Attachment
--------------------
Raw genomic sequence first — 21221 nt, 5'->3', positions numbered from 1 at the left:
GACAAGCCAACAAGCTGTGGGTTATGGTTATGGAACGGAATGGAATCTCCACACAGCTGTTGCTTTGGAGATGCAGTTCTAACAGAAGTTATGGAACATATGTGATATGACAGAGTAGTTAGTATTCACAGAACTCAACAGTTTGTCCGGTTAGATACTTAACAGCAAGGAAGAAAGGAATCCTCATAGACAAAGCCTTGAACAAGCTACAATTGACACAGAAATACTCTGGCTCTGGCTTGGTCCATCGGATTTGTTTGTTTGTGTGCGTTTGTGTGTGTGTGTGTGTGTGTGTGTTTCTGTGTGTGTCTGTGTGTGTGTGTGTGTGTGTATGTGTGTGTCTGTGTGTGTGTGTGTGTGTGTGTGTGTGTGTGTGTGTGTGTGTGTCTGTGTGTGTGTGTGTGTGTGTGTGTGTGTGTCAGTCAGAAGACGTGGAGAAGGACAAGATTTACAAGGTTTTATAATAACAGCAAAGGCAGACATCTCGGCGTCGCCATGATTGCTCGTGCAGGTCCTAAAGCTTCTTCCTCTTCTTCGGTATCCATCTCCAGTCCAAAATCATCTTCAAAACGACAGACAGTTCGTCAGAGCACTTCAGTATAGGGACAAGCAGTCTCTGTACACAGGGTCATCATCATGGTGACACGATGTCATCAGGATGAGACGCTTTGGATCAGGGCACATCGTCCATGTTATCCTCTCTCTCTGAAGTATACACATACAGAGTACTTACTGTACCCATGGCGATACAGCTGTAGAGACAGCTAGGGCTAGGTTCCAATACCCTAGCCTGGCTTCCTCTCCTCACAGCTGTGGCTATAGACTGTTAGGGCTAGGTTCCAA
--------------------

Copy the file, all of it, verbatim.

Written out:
Raw genomic sequence first — 21221 nt, 5'->3', positions numbered from 1 at the left:
GACAAGCCAACAAGCTGTGGGTTATGGTTATGGAACGGAATGGAATCTCCACACAGCTGTTGCTTTGGAGATGCAGTTCTAACAGAAGTTATGGAACATATGTGATATGACAGAGTAGTTAGTATTCACAGAACTCAACAGTTTGTCCGGTTAGATACTTAACAGCAAGGAAGAAAGGAATCCTCATAGACAAAGCCTTGAACAAGCTACAATTGACACAGAAATACTCTGGCTCTGGCTTGGTCCATCGGATTTGTTTGTTTGTGTGCGTTTGTGTGTGTGTGTGTGTGTGTGTGTTTCTGTGTGTGTCTGTGTGTGTGTGTGTGTGTGTATGTGTGTGTCTGTGTGTGTGTGTGTGTGTGTGTGTGTGTGTGTGTGTGTGTGTGTCTGTGTGTGTGTGTGTGTGTGTGTGTGTGTGTCAGTCAGAAGACGTGGAGAAGGACAAGATTTACAAGGTTTTATAATAACAGCAAAGGCAGACATCTCGGCGTCGCCATGATTGCTCGTGCAGGTCCTAAAGCTTCTTCCTCTTCTTCGGTATCCATCTCCAGTCCAAAATCATCTTCAAAACGACAGACAGTTCGTCAGAGCACTTCAGTATAGGGACAAGCAGTCTCTGTACACAGGGTCATCATCATGGTGACACGATGTCATCAGGATGAGACGCTTTGGATCAGGGCACATCGTCCATGTTATCCTCTCTCTCTGAAGTATACACATACAGAGTACTTACTGTACCCATGGCGATACAGCTGTAGAGACAGCTAGGGCTAGGTTCCAATACCCTAGCCTGGCTTCCTCTCCTCACAGCTGTGGCTATAGACTGTTAGGGCTAGGTTCCAA